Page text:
To help improve your presentations voice, we'll examine the four key areas of it. Areas which I call:
  • The dynamic impact of voice
  • Situation and speed
  • Pauses and reflection
  • The personality of voice

Increase the dynamic impact of your voice

It may seem overly simple, but better speakers change volume levels more frequently.

Much in the way that an actor covers a broad spectrum of emotions and expressions during a play or ninety minute movie. The volume of your voice can create moments of calm, moments of humor, moments of "Sit up and listen, I'm talking to you now!", and moments of acceleration of speed and enthusiasm, delivering a much richer and more interesting presentation and audience experience.

Though you most likely won't have to act out or be dramatic in your presentation, changing the volume level of your voice does increase the effect of your presentation, and what's more does not require any acting or training skills from you, only patience, and practice.

Situation and speed

The situation and topic of your presentation subject will have a natural influence over the volume range of your voice during your speech. No one speaks loudly about kindergarten's and nursery's, no more than no one whispers about video games and software. But then a continual whisper will exhaust and annoy your audience in much the same way that an overly bearing and continuously loud voice will deafen the ears and mind of any audience member.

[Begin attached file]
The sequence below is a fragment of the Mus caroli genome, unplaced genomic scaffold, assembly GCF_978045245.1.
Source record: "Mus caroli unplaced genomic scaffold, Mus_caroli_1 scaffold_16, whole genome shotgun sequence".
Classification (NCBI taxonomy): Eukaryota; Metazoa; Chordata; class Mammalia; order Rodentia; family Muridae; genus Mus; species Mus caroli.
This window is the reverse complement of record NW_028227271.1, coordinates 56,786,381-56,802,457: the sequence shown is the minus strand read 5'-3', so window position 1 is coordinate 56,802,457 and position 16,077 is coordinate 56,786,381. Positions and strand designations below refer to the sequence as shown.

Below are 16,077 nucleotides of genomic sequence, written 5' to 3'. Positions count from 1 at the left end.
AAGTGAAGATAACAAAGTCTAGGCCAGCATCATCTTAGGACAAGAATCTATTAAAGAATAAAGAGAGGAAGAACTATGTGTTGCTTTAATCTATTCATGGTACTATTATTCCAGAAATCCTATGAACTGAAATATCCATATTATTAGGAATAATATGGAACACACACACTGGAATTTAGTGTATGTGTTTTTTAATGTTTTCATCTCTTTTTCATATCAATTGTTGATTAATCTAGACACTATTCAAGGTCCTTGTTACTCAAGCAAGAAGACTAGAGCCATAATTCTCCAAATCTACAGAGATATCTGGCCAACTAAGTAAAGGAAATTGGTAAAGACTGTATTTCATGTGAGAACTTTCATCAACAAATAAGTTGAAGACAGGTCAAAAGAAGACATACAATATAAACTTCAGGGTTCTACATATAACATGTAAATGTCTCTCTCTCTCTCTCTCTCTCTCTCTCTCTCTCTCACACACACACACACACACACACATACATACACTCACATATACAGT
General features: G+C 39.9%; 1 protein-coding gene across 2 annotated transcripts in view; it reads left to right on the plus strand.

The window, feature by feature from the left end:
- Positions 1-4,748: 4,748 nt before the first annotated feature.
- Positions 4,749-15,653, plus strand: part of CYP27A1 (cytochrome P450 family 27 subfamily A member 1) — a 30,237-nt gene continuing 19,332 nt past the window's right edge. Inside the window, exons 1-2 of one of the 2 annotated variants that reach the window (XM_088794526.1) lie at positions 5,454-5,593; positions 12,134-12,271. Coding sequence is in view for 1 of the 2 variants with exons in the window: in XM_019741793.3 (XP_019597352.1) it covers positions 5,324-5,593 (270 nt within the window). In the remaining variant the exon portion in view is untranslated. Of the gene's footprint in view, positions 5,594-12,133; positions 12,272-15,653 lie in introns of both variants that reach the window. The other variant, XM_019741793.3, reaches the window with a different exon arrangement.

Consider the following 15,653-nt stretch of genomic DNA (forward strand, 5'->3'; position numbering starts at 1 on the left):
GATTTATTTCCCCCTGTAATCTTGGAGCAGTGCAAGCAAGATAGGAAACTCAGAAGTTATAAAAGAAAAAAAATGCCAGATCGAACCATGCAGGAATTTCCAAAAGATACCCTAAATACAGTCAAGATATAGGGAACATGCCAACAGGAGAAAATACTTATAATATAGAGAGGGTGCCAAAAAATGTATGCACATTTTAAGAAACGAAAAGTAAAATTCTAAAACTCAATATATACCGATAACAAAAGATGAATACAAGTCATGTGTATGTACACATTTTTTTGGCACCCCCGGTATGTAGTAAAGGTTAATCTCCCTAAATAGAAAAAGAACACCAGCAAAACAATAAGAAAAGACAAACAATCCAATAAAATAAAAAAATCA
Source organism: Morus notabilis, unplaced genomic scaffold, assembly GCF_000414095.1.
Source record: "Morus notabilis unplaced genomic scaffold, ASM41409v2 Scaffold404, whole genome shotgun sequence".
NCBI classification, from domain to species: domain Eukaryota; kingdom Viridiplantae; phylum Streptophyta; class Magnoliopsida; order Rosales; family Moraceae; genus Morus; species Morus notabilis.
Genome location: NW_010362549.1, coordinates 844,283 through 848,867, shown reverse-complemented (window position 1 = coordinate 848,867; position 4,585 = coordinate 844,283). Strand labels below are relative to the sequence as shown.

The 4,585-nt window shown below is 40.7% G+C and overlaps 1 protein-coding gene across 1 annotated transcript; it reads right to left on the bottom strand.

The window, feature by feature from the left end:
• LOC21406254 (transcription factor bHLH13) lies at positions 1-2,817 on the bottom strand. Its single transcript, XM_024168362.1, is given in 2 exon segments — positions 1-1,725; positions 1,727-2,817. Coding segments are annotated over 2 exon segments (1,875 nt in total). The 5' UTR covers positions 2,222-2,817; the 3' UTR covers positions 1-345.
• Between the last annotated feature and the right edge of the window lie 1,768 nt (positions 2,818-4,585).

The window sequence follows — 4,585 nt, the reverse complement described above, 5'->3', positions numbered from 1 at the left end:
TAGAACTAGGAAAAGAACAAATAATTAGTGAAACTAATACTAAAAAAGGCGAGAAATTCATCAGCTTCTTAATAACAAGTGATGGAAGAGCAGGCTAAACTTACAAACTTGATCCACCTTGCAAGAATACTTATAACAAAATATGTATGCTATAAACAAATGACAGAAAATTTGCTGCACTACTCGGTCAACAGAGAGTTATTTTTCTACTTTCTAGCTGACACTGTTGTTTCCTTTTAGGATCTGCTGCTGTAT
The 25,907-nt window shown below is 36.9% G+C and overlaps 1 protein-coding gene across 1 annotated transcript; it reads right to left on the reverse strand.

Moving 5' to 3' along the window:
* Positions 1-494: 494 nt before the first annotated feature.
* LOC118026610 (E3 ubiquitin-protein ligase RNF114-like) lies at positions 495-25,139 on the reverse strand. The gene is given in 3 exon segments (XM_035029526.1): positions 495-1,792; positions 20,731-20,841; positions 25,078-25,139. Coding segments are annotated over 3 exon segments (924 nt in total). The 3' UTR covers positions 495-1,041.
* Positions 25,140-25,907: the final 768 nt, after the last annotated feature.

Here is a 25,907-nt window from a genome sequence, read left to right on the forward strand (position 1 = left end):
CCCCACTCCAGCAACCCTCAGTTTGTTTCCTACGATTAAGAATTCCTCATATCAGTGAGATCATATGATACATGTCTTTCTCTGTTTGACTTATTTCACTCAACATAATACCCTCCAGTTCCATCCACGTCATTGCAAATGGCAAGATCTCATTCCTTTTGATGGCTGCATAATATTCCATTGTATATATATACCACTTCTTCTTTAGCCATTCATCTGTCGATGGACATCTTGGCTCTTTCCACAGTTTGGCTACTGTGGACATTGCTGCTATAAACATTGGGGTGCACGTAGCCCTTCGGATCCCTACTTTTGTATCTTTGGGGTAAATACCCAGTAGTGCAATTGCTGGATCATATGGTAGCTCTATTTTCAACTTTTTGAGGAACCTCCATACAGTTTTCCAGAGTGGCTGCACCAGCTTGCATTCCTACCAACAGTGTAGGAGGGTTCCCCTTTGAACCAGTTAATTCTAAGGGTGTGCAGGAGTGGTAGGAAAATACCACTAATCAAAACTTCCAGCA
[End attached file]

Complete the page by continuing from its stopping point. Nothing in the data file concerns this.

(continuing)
And whilst the subject has influence of volume, the nature of the material in general with govern and determine the speed.

Pauses and reflection

You've undoubtedly heard that the success of any great comedian is timing. Knowing when to deliver the punch line. Well, in many ways, a similar parallel can be drawn to the presenter.

Audiences tend to differentiate professional from non-professional speakers by the length and variety of pauses during a presentation. A non-professional speaker's dialog will be littered with "'s" and "...err's", whilst a professional speaker does not project a notion of fumbling, of misplaced notes, or memory lapses. The length and variety of pauses in speech by the professional presenter are designed specifically to allow the audience time to digest. To ponder, consider, and think about the statements and comments made to such a point. To gain understanding, and therefore conviction.

Improve the personality of your voice